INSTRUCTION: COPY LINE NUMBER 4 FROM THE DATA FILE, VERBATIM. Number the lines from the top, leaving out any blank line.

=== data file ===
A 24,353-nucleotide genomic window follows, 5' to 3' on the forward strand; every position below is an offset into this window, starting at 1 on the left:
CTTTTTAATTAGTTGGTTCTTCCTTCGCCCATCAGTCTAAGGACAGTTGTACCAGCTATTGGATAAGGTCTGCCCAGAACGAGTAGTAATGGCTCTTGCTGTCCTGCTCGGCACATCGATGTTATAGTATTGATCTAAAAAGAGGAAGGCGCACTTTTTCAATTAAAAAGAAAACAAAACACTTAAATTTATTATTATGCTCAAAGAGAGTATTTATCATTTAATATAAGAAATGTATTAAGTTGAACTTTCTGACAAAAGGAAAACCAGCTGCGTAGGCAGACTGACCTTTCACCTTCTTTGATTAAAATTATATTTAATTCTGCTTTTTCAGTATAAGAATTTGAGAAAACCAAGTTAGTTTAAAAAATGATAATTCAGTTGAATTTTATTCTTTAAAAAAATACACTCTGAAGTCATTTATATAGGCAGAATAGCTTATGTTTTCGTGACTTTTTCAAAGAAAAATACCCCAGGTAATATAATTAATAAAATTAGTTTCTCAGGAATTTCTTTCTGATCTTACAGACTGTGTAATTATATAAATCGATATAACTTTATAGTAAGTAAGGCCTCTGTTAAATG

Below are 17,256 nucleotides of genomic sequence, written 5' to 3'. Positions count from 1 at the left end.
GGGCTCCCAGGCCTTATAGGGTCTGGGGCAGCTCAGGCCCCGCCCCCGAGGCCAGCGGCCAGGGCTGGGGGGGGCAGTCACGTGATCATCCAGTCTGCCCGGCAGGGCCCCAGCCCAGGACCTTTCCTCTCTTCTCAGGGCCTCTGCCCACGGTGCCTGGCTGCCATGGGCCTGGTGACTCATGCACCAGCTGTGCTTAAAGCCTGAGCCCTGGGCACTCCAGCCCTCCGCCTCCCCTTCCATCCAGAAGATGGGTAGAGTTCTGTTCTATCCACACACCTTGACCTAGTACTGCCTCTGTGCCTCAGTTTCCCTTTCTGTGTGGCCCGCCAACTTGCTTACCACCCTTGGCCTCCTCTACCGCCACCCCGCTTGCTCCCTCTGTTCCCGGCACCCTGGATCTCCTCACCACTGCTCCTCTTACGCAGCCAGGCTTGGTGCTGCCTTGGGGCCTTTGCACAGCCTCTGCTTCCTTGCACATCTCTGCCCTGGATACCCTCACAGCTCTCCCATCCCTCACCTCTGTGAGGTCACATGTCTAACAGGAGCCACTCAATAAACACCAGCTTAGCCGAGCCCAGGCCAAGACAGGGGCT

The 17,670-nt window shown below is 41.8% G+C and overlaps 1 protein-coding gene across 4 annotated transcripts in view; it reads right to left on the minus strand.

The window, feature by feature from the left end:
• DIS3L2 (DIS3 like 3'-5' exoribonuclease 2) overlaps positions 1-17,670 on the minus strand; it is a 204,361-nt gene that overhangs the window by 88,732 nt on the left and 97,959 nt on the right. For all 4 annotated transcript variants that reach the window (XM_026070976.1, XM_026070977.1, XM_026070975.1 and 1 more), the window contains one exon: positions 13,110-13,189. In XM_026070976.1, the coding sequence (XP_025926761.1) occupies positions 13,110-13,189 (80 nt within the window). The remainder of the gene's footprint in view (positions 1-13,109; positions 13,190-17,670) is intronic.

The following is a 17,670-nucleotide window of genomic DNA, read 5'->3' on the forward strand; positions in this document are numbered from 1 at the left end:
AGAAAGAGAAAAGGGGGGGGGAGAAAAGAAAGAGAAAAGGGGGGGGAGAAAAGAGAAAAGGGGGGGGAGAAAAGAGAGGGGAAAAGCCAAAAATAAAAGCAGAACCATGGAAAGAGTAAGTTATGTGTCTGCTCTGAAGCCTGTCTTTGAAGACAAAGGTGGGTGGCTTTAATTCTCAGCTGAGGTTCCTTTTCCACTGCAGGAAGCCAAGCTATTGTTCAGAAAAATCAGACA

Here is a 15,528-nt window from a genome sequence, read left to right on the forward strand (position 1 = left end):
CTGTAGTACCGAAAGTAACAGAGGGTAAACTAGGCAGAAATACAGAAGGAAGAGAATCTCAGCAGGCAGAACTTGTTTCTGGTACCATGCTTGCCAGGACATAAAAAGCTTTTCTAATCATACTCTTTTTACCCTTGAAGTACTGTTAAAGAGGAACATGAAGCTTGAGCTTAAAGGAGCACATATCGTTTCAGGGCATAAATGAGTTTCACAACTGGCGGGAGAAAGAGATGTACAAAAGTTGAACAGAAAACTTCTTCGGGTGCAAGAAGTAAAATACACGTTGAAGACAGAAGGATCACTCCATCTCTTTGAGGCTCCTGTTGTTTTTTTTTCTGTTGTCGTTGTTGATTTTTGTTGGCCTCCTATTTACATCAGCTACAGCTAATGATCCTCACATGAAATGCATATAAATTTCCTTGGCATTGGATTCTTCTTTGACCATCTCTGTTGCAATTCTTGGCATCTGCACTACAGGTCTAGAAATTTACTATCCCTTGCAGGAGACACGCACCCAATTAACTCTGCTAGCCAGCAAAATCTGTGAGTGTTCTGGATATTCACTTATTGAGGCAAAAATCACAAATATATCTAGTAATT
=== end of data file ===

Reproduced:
GGGCTCCCAGGCCTTATAGGGTCTGGGGCAGCTCAGGCCCCGCCCCCGAGGCCAGCGGCCAGGGCTGGGGGGGGCAGTCACGTGATCATCCAGTCTGCCCGGCAGGGCCCCAGCCCAGGACCTTTCCTCTCTTCTCAGGGCCTCTGCCCACGGTGCCTGGCTGCCATGGGCCTGGTGACTCATGCACCAGCTGTGCTTAAAGCCTGAGCCCTGGGCACTCCAGCCCTCCGCCTCCCCTTCCATCCAGAAGATGGGTAGAGTTCTGTTCTATCCACACACCTTGACCTAGTACTGCCTCTGTGCCTCAGTTTCCCTTTCTGTGTGGCCCGCCAACTTGCTTACCACCCTTGGCCTCCTCTACCGCCACCCCGCTTGCTCCCTCTGTTCCCGGCACCCTGGATCTCCTCACCACTGCTCCTCTTACGCAGCCAGGCTTGGTGCTGCCTTGGGGCCTTTGCACAGCCTCTGCTTCCTTGCACATCTCTGCCCTGGATACCCTCACAGCTCTCCCATCCCTCACCTCTGTGAGGTCACATGTCTAACAGGAGCCACTCAATAAACACCAGCTTAGCCGAGCCCAGGCCAAGACAGGGGCT